Dear Readers, is there any flying creature in the UK that is more feared than the hornet? Wasps may induce a bout of counterproductive flapping at a picnic, a bee in close proximity can be loud and intimidating, but the mere sight of a hornet droning like a Lancaster Bomber across a woodland glade is enough to make many people take a step back. I spotted this queen hornet in Coldfall Wood, and very impressive she was too. They are big insects – workers can be an inch long, but a queen can easily be an inch and a half (don’t laugh, folk in tropical climes! It’s what we count as large here in the UK). In spite of their reputation, hornets are actually much less aggressive than wasps, unless you are unfortunate enough to disturb a nest, at which point I would hope I had my track shoes on. Hornets not only emit an ‘alarm pheromone’ which attracts the attention of other hornets in the event of danger, but also perform a dance outside the nest to gather reinforcements. Hornets are mentioned three times in the Bible, and every time they were enlisted to drive out enemies of ‘the children of Israel’, so we can imagine that our ancestors were well aware of the salutary effect of an airborne army of hornets on the rampage. Having said all this, however, hornets generally just want to get on with their business of making a nest and raising their young, pretty much like the rest of us.
This hornet was very interested in the decaying wood on this oak tree, so I suspect she was gathering wood to make her impressive paper nest, which is often made in the vacated nest holes of birds such as woodpeckers or nuthatches. She chews up the wood to make ‘paper’ and then constructs her nest – the proportion of saliva to wood determines how water-resistant the nest will be. All members of the wasp family like to make their nests in dark places, and so if they can’t find a shady spot they will enlarge the ‘envelope’ around the outside to make it darker inside.
Sadly, everybody these days seems to have read about the Asian hornet (Vespa volutina), which has got as far as France. It is feared because it preys on honeybees, and can destroy whole hives, particularly ones already weakened by lack of food or by disease. All the nests spotted so far have been destroyed, but many of the ‘sightings’ were of European hornets . Nonetheless, folk only have to see a large stripy insect to lose all rational thought. Here, for the record, is an Asian hornet. If you see one, and particularly if you think you know of a nest, do let DEFRA know. As you can see, Asian hornets are much darker in colour than European hornets.
The European hornet is a creature of ancient woodland, and spends much of its time hunting for prey such as caterpillars, moths, and even dragonflies. They are also known to steal food from spider webs, and as some species of wasp will take spiders as prey, arachnids usually keep a low profile while this is going on. It’s easy to forget what beneficial creatures members of the wasp family are: for most of their lives they are carnivorous, taking cabbage white caterpillars and all manner of other larvae by the bucketload.
In ‘Bugs Britannica’ by Peter Marren and Richard Mabey, there is this wonderful tale.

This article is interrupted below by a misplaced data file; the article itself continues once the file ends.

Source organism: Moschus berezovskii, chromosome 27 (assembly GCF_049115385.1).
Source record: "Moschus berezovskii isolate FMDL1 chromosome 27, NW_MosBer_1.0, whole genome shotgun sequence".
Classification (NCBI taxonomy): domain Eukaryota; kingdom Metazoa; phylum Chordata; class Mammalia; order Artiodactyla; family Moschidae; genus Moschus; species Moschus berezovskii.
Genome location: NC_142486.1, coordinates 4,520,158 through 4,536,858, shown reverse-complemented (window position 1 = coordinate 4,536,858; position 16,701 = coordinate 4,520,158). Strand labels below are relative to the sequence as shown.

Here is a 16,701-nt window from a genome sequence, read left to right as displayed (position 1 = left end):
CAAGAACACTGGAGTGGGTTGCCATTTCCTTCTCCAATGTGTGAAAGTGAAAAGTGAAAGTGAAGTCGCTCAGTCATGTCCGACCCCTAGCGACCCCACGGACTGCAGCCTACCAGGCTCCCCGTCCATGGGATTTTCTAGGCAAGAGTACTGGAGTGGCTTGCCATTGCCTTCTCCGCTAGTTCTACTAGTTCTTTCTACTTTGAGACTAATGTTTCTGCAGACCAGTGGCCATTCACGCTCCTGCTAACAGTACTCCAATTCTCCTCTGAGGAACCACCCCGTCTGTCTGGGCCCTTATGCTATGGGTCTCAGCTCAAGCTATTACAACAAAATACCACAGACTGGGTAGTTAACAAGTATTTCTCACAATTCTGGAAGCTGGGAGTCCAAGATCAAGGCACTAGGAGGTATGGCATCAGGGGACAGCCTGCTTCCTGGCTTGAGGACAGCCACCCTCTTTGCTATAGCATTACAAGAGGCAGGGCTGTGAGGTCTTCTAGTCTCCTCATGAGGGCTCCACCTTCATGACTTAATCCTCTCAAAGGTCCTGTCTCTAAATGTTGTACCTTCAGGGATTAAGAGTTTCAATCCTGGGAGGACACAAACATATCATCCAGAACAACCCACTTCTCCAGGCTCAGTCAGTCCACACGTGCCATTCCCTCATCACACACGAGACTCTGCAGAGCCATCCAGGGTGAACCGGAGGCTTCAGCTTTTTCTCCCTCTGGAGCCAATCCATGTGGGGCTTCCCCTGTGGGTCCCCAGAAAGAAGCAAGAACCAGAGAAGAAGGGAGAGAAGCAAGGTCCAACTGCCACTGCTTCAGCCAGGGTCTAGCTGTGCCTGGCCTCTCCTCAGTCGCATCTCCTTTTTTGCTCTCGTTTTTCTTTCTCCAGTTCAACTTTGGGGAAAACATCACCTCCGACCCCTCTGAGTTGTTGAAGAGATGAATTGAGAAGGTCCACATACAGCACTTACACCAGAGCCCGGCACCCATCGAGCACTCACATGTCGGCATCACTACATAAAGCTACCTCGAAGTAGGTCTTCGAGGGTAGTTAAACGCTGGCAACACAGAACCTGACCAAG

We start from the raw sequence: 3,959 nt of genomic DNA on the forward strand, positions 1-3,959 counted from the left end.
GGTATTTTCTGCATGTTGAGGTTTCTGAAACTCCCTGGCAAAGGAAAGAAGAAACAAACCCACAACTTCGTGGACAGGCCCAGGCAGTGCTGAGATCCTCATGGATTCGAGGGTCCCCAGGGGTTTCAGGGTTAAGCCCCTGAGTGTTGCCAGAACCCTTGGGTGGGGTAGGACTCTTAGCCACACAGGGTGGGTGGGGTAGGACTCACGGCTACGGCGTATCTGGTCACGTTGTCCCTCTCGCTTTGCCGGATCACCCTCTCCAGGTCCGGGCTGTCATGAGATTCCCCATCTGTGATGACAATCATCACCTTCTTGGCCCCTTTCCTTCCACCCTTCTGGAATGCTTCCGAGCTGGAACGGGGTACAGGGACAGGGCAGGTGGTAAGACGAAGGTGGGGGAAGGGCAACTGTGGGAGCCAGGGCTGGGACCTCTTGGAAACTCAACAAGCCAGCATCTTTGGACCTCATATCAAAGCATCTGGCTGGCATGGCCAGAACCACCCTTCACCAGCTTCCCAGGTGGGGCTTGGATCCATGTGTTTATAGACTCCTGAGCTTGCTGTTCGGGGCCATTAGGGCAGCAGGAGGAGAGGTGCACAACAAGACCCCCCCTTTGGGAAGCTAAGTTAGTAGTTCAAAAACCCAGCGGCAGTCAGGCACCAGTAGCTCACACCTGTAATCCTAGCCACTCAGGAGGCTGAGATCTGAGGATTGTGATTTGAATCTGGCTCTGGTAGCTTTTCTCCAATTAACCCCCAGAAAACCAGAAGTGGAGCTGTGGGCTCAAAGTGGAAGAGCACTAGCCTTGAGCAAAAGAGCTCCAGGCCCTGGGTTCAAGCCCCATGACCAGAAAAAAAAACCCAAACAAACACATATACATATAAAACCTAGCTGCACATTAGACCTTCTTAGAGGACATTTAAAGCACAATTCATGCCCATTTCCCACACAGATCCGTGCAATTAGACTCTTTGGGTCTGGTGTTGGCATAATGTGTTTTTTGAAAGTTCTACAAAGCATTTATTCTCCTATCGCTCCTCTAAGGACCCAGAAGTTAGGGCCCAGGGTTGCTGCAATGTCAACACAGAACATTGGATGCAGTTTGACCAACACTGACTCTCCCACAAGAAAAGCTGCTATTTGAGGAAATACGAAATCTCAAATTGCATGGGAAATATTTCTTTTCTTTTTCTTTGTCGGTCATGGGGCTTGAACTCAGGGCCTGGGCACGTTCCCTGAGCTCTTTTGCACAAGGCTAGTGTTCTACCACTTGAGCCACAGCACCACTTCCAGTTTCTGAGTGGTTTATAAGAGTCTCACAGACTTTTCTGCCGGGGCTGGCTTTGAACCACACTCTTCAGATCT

‘ I watched a hornet mining its way into a ripe apple’, says Lawrence Trowbridge. ‘Having dug out a tunnel about the width and length of the hornet’s body, it flew to a perch about a metre away. After a short while, flies began to be attracted to the hole in the apple. The hornet waited patiently until several flies were inside feasting on the sweet juice. Then it suddenly darted out, perched on the apple and killed one fly after another as they tried to escape. Soon afterwards it returned to the apple and carried off the corpses, one at a time, presumably to its nest to feed its brood’.
Whether the hornet had worked out what would happen or was simply taking advantage of the situation, it reminds me that the ability to capitalise on a situation is characteristic of the wasp family – I well remember a wasp returning again and again to the remains of my salmon sandwich to carve off slivers of fish, surely a food that it had never come across before. Soon I realised that it had told its friends too. In the end half a dozen wasps were attending my sandwich in relays, until not a scrap was left.
In some parts of Asia, particularly Japan and China, wasp and hornet larvae have traditionally been eaten, and in the village of Kushihara in Japan they are even ‘farmed’ – small nests are gathered, and ‘grown’ inside special huts. The wasps are fed with raw meat and the nests looked after with great care until the larvae and pupae are ‘harvested’ in autumn, with a special wasp festival, hebo matsuri, being held on 3rd November. You can read more about it here, and fascinating it is too.
I prefer my hornets unmolested though. Watching this one flitting around the oak tree, going about her own business filled me with a sense of wonder, and the feeling that at least some things are still happening in the way that they should. After the coldest May on record, which has led to the failure of so many nests, it’s good to have something to be glad of.
By the way, for anyone who is interested in wasps, I can recommend this fascinating book by Eric R. Eaton – ‘Wasps: The Astonishing Diversity of a Misunderstood Insect‘. Excellent bedtime reading.